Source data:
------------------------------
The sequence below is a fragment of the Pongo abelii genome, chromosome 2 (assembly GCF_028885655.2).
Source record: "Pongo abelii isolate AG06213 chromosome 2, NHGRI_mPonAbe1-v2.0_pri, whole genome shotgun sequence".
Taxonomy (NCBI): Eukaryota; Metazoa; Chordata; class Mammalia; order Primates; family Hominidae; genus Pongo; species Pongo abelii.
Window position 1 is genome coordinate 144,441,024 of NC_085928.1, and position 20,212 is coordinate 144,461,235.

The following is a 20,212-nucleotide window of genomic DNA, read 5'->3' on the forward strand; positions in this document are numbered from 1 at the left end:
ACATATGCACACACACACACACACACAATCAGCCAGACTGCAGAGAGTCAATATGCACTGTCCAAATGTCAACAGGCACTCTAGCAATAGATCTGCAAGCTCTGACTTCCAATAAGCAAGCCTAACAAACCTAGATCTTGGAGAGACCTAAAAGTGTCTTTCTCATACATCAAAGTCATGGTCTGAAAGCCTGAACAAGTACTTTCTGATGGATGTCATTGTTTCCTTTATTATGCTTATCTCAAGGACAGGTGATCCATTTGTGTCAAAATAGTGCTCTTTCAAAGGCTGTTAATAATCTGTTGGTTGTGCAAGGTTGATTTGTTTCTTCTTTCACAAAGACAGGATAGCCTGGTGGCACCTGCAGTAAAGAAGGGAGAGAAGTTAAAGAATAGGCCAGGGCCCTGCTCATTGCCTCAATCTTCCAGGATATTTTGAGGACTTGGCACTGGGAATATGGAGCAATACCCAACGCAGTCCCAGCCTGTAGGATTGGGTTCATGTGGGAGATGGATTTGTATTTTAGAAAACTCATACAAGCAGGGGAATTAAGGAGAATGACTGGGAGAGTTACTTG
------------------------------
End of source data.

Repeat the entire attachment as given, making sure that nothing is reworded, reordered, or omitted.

The sequence below is a fragment of the Pongo abelii genome, chromosome 2 (assembly GCF_028885655.2).
Source record: "Pongo abelii isolate AG06213 chromosome 2, NHGRI_mPonAbe1-v2.0_pri, whole genome shotgun sequence".
Taxonomy (NCBI): Eukaryota; Metazoa; Chordata; class Mammalia; order Primates; family Hominidae; genus Pongo; species Pongo abelii.
Window position 1 is genome coordinate 144,441,024 of NC_085928.1, and position 20,212 is coordinate 144,461,235.

The following is a 20,212-nucleotide window of genomic DNA, read 5'->3' on the forward strand; positions in this document are numbered from 1 at the left end:
ACATATGCACACACACACACACACACAATCAGCCAGACTGCAGAGAGTCAATATGCACTGTCCAAATGTCAACAGGCACTCTAGCAATAGATCTGCAAGCTCTGACTTCCAATAAGCAAGCCTAACAAACCTAGATCTTGGAGAGACCTAAAAGTGTCTTTCTCATACATCAAAGTCATGGTCTGAAAGCCTGAACAAGTACTTTCTGATGGATGTCATTGTTTCCTTTATTATGCTTATCTCAAGGACAGGTGATCCATTTGTGTCAAAATAGTGCTCTTTCAAAGGCTGTTAATAATCTGTTGGTTGTGCAAGGTTGATTTGTTTCTTCTTTCACAAAGACAGGATAGCCTGGTGGCACCTGCAGTAAAGAAGGGAGAGAAGTTAAAGAATAGGCCAGGGCCCTGCTCATTGCCTCAATCTTCCAGGATATTTTGAGGACTTGGCACTGGGAATATGGAGCAATACCCAACGCAGTCCCAGCCTGTAGGATTGGGTTCATGTGGGAGATGGATTTGTATTTTAGAAAACTCATACAAGCAGGGGAATTAAGGAGAATGACTGGGAGAGTTACTTG